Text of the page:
125% Home Equity Loan – a Great Option for Little Equity

Are you someone who is in a situation where you have only recently purchased your home and just haven’t built up any equity in it yet? Are you wanting to get your hands on some cash in order to make some home improvements, but don’t know where to turn to get it? Well, you are not alone. The solution to this problem may be in getting a 125% home equity loan.
As a second mortgage, a 125% home equity loan is designed to give the borrower up to 25% more of what their home’s value actually is. As an example, let’s say your home is currently valued at $150,000. Your mortgage still has a balance of $150,000. You could get a loan for $37,500 with this type of lending program.

The key in being approved for this type of home equity loan will of course be your credit score. Due to the structure of this type of loan, financial lenders are looking for well qualified borrowers, so if your credit is less than perfect, then this type of loan would not be a good fit for you to try and obtain.

Finding lenders is not difficult. You can easily do a search on the internet and find a wide variety of lenders who specialize in these loans. Each one will have their own sets of criteria and rules, but the differences are usually minimal. Some may require that you’ve owned your home at least 6 months, while others will use your credit score to determine the maximum amount they will loan you. The key will be in the fees. Be sure to read everything and understand what the fees will be before signing any paperwork.

A 125% home equity loan should not require any type of an appraisal on your property. Since you have only lived in your home a short amount of time they will base the loan amount on the sale price of your home.

Now, if you have lived in your home more than 12 months, lenders may use what is called a drive-by appraisal, a current tax assessment on the property, or an AVM. This is simply an estimation of what your home is worth based on what other home in your neighborhood have recently sold for.

So, if you do not have a great deal of equity built up in your home, don’t think you should just give up. Take a serious look into a 125% home equity loan and you may just find exactly what you were looking for.

Using a HELOC to Pay off Credit Card Debt: Pros and Cons

Credit card interest rates are high. They may not be as oppressive as payday loans, but they are still excessive as they sometimes begin at rates exceeding 20%.

As some consumers calculate the rising level of credit card debt they have, they may consider their options in eradicating the debt to include consolidations, which should only be used as an absolute last resort before the option of bankruptcy. But other than these options, there is always the choice of taking money out on one’s home equity, commonly called a HELOC for Home Equity Line of Credit.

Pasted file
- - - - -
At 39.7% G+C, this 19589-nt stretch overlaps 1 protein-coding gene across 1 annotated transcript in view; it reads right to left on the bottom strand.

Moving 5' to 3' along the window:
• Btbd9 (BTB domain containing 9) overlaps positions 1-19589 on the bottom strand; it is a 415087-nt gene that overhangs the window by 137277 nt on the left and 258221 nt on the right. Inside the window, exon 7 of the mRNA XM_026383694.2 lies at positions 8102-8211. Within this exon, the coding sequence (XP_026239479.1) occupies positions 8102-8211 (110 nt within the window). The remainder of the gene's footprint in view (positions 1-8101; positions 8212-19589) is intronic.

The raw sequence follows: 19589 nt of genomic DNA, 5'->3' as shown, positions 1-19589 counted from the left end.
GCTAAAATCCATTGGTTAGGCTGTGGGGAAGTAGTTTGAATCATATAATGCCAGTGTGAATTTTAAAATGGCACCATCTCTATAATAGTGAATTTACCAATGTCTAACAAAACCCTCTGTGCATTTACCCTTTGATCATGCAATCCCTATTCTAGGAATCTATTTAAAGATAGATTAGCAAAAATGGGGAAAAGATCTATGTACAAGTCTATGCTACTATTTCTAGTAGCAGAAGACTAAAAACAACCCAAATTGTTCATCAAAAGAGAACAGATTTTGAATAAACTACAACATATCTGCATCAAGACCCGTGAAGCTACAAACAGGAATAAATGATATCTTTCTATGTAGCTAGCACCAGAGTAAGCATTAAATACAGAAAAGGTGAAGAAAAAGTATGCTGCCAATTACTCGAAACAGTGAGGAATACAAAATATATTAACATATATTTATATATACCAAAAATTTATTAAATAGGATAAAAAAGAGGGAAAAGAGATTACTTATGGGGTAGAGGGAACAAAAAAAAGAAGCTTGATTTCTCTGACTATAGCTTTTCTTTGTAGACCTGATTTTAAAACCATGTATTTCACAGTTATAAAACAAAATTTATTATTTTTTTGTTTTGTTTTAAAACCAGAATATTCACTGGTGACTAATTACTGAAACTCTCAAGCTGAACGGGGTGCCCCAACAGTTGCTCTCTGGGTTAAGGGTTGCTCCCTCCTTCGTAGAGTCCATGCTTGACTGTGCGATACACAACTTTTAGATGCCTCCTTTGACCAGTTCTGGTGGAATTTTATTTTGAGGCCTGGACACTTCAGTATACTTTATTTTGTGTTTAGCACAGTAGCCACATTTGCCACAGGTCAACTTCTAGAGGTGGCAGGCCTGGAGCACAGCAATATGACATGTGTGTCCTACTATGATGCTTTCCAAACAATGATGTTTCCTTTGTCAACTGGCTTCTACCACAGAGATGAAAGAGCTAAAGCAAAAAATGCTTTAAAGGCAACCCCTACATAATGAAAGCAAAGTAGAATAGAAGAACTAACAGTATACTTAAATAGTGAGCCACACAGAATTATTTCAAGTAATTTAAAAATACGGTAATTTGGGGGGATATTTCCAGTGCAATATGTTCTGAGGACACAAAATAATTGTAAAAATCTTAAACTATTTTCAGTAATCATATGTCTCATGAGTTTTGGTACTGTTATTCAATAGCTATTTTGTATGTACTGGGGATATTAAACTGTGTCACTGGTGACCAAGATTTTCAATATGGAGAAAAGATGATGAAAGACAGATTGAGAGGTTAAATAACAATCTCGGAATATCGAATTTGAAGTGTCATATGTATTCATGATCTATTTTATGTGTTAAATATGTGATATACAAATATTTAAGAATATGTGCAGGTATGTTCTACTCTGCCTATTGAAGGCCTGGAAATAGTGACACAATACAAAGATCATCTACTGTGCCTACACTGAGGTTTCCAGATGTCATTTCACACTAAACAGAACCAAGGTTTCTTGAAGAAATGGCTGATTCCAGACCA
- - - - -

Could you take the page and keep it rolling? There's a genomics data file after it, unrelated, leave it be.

What is a HELOC?

When a person owns a home with a mortgage there are two kinds of money. The first is the money owed on the loan, called the principal, and the second is the difference between what the house is worth, and what is owed on it, called equity.

If a family had $20,000 in credit card debt while owning a $200,000 home of which $100,000 was owed on the mortgage, it would not be hard for this family to take out a loan for the credit card debt amount (or more) using the equity as collateral. This line of credit is a HELOC. While it is a simple procedure to execute, it is not without its pros and cons.

Taking out a HELOC to pay off Credit Card Debt: Pros

The best reason to take out a HELOC to pay off the above credit cards is to be rid of the high interest debt. Where the family was once beholden to a creditor for $20,000 at 23.9%, they may have transferred the debt amount to a lender who only wants 8.9% interest.

Another positive is that the limits will increase on the cards that were paid off. This is not a guarantee, but it has been my personal experience that when I have had a high balance on my credit card and then paid it off, my limit went up. This higher limit brings one’s debt to credit ratio down, making him or her a more desirable candidate for loans in the future, which can also be a con.

Cons to Reducing Obligations via a Home Equity Line of Credit

The biggest con to this transaction is that it encourages people to utilize their home as a means of paying for consumer items. The credit card debt would be a result of a variety of spending to include air fare, dining in fine restaurants, going to Starbucks for a cup of coffee, and even paying for one’s cell phone bill.

While it is one’s right to use their home’s equity, or any other part of their net worth, in the ways that please them, there may come a time when spending habits will exceed one’s ability to keep up with them. After all, much of a mortgage payment goes to interest, making the equity one gains comparable to a tortoise (paying down the mortgage) racing a hare (credit card spending) that may not stop to sleep on its way to the finish line.

Another con is having the same amount of debt, but just by another name, freeing up the credit cards to be used even more freely than before. Psychologically, this could lead to even more credit card spending, especially when one gets cash back rewards.

Overall, HELOCs are not the best way to go, but they should be considered before getting involved in a debt consolidation, and would be much more preferable to filing for bankruptcy.